The unsuspected powers of the brain and its evolution in the future are a recurrent topic for a large number of fantasy & science-fiction films. Masterpieces of the genre reveal the many fears and hopes of mankind when exploring the “sanctuary of brain”.
The good thing about focusing on the brain is that filmmakers have to force… their own brains to imagine the most appealing stories. Even if it’s a remake. So what makes them so appealing?
First point: technology is not necessarily the answer; and mad scientists don’t always have to put hardware components inside a head or rebuild a whole electronic brain. Human brains (at their natural state) can be boosted just by virtual stimulation, so they can receive, analyse and transmit information at higher levels. That is the case for the brain dropped to virtual games in The Lawnmower Man (1992) and its episode II (1996).
A powerful drug (an exotic or a chemical one) can also be the starter to unlock unknown sides of the brain and causes phenomenal accelerations. In 1980, Altered States, with William Hurt, shows a researcher observing strange mutations on himself. His doped and “increased” mind drives him beyond reality… to the limits of loss of control. In Strange Days (1995) from Kathryn Bigelow, neuronal drugs are subject to trafficking and crime. More recently, Limitless (2011) starring Bradley Cooper shows an absolute loser transformed into a Wall Street golden boy thanks to medication and brain stimulation. Sounds familiar ? Luc Besson’s last hit also shows a human brain elevated at 100% capacity (we just use 10% of it), thanks to a very strong drug; this one drives Lucy (2014) to the ultimate level of mutation. Watch the trailer:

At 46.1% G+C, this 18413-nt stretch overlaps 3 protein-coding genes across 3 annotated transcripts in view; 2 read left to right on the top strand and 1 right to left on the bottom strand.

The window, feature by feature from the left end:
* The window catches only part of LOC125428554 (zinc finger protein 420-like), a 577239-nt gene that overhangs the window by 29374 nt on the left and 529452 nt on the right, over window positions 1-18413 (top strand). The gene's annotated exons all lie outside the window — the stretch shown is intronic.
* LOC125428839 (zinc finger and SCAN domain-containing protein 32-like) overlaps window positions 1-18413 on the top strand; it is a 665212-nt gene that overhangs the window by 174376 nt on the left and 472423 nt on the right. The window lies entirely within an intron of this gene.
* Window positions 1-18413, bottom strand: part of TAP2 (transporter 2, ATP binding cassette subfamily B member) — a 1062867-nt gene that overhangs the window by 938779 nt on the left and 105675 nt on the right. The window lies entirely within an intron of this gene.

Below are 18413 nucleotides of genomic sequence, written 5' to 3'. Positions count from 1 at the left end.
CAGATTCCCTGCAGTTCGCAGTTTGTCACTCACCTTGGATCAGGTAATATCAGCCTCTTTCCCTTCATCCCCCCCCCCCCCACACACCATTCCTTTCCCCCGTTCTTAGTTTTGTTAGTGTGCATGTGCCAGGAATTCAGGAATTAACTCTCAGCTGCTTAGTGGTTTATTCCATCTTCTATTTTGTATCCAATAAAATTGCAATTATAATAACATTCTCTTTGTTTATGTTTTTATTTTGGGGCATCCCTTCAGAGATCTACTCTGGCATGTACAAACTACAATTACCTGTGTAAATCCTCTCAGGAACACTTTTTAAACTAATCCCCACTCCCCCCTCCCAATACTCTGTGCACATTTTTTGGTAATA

The mind is boosted beyond human limits; but it is also transferable from one body to another, be it a voluntary or a forced trip: in 1983 Brainstorm by Douglas Trumbull, a team of scientists experiment it. Then all kinds of transfers are possible: between clones as in The 6th Day (2000), or between individuals for Cypher (2002) and The Anomaly (2014). Even stronger: the cerebral transfers could happen between humans and aliens Avatar (2009, by James Cameron), using special boxes with brain connectors.
In a more poetic approach, the mind can switch from one dream to another and inside other person’s dreams, such as in 1984 Dreamscape by Joseph Ruben with Denis Quaid. Based on a more violent story (investigating a serial killer), the very aesthetic The Cell (2000) introduced to the complex but masterful Inception (2010) by Christopher Nolan (watch the trailer below). Its brings the subject to his labyrinthine climax. The message is clear: there is always a danger in trying to have full control over the brain.
Transferring the mind also underlines man’s instinctive need for survival, beyond the limits of physical death. Several solutions can be used. In 1963’s Monstrosity (The Atomic Brain), scientists use nuclear fission to transfer the mind of an old woman’s body into a younger one…!
Another solution: to upload the mind of a dying body into storage machines, as seen in Chrysalis (2007) or more recently in Transcendence with Johnny Depp (2014). Is this only science fiction & craziness? When Steve Jobs died in 2011, some fans dared suggest: what if… Apple had done a preventive record & upload of the big boss’s mind?
Question: if Steve Jobs’ memory was a product, would you pay to use it ?
Laurent Dupin is a social media consultant. he co-founded digital communication agency Le Web Lab, and will be blogging at LeWeb’14. Follow him on Twitter here! And find out more about LeWeb’14 trends “The Future of the Mind” here!
Top photo: Fritz Lang’s cult sci-fi film Metropolis (1927)